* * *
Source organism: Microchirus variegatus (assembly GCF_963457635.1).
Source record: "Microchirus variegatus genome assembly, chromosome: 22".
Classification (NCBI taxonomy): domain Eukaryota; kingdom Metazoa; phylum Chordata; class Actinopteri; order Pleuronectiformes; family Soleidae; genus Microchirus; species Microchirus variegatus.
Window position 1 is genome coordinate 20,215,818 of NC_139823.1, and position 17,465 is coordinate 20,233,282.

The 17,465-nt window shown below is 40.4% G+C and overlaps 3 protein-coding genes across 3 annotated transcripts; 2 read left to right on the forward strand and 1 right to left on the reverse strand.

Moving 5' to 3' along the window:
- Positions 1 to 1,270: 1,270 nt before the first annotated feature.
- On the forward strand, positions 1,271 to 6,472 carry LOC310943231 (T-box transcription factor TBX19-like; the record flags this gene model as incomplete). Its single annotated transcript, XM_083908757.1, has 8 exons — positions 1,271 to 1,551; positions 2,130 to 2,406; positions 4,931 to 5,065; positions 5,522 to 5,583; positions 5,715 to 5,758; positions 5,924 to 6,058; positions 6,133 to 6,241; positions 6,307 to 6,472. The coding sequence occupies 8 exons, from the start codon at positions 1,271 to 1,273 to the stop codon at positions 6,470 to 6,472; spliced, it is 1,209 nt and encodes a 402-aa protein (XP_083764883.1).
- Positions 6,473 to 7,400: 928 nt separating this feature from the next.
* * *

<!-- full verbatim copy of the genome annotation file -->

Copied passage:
Source organism: Microchirus variegatus (assembly GCF_963457635.1).
Source record: "Microchirus variegatus genome assembly, chromosome: 22".
Classification (NCBI taxonomy): domain Eukaryota; kingdom Metazoa; phylum Chordata; class Actinopteri; order Pleuronectiformes; family Soleidae; genus Microchirus; species Microchirus variegatus.
Window position 1 is genome coordinate 20,215,818 of NC_139823.1, and position 17,465 is coordinate 20,233,282.

The 17,465-nt window shown below is 40.4% G+C and overlaps 3 protein-coding genes across 3 annotated transcripts; 2 read left to right on the forward strand and 1 right to left on the reverse strand.

Moving 5' to 3' along the window:
- Positions 1 to 1,270: 1,270 nt before the first annotated feature.
- On the forward strand, positions 1,271 to 6,472 carry LOC310943231 (T-box transcription factor TBX19-like; the record flags this gene model as incomplete). Its single annotated transcript, XM_083908757.1, has 8 exons — positions 1,271 to 1,551; positions 2,130 to 2,406; positions 4,931 to 5,065; positions 5,522 to 5,583; positions 5,715 to 5,758; positions 5,924 to 6,058; positions 6,133 to 6,241; positions 6,307 to 6,472. The coding sequence occupies 8 exons, from the start codon at positions 1,271 to 1,273 to the stop codon at positions 6,470 to 6,472; spliced, it is 1,209 nt and encodes a 402-aa protein (XP_083764883.1).
- Positions 6,473 to 7,400: 928 nt separating this feature from the next.